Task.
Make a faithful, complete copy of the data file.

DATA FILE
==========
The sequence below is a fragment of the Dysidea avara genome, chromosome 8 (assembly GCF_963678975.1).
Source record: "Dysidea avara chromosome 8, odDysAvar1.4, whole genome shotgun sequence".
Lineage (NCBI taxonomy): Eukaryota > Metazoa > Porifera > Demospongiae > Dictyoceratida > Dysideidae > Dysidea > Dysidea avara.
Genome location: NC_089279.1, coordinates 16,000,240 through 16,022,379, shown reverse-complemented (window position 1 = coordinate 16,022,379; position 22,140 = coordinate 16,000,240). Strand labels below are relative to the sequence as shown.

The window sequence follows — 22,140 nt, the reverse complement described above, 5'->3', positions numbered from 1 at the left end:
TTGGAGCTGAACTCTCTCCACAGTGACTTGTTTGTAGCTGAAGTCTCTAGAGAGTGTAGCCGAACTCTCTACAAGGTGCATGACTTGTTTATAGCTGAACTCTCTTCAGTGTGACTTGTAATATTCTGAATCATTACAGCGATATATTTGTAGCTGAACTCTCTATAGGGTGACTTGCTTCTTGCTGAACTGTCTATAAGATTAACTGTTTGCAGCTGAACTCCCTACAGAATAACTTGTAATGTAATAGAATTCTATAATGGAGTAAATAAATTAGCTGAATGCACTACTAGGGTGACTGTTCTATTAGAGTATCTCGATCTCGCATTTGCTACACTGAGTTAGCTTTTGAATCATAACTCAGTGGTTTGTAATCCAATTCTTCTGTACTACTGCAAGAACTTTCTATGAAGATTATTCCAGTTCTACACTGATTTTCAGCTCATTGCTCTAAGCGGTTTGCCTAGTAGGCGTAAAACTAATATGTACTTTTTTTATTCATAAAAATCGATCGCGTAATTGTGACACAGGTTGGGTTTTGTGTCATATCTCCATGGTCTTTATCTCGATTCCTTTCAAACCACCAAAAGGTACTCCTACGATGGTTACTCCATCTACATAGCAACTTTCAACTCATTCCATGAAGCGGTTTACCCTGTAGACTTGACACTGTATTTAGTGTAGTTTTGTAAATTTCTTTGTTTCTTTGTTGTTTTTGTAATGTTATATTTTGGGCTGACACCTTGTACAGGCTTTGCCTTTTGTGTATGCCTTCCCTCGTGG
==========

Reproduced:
The sequence below is a fragment of the Dysidea avara genome, chromosome 8 (assembly GCF_963678975.1).
Source record: "Dysidea avara chromosome 8, odDysAvar1.4, whole genome shotgun sequence".
Lineage (NCBI taxonomy): Eukaryota > Metazoa > Porifera > Demospongiae > Dictyoceratida > Dysideidae > Dysidea > Dysidea avara.
Genome location: NC_089279.1, coordinates 16,000,240 through 16,022,379, shown reverse-complemented (window position 1 = coordinate 16,022,379; position 22,140 = coordinate 16,000,240). Strand labels below are relative to the sequence as shown.

The window sequence follows — 22,140 nt, the reverse complement described above, 5'->3', positions numbered from 1 at the left end:
TTGGAGCTGAACTCTCTCCACAGTGACTTGTTTGTAGCTGAAGTCTCTAGAGAGTGTAGCCGAACTCTCTACAAGGTGCATGACTTGTTTATAGCTGAACTCTCTTCAGTGTGACTTGTAATATTCTGAATCATTACAGCGATATATTTGTAGCTGAACTCTCTATAGGGTGACTTGCTTCTTGCTGAACTGTCTATAAGATTAACTGTTTGCAGCTGAACTCCCTACAGAATAACTTGTAATGTAATAGAATTCTATAATGGAGTAAATAAATTAGCTGAATGCACTACTAGGGTGACTGTTCTATTAGAGTATCTCGATCTCGCATTTGCTACACTGAGTTAGCTTTTGAATCATAACTCAGTGGTTTGTAATCCAATTCTTCTGTACTACTGCAAGAACTTTCTATGAAGATTATTCCAGTTCTACACTGATTTTCAGCTCATTGCTCTAAGCGGTTTGCCTAGTAGGCGTAAAACTAATATGTACTTTTTTTATTCATAAAAATCGATCGCGTAATTGTGACACAGGTTGGGTTTTGTGTCATATCTCCATGGTCTTTATCTCGATTCCTTTCAAACCACCAAAAGGTACTCCTACGATGGTTACTCCATCTACATAGCAACTTTCAACTCATTCCATGAAGCGGTTTACCCTGTAGACTTGACACTGTATTTAGTGTAGTTTTGTAAATTTCTTTGTTTCTTTGTTGTTTTTGTAATGTTATATTTTGGGCTGACACCTTGTACAGGCTTTGCCTTTTGTGTATGCCTTCCCTCGTGG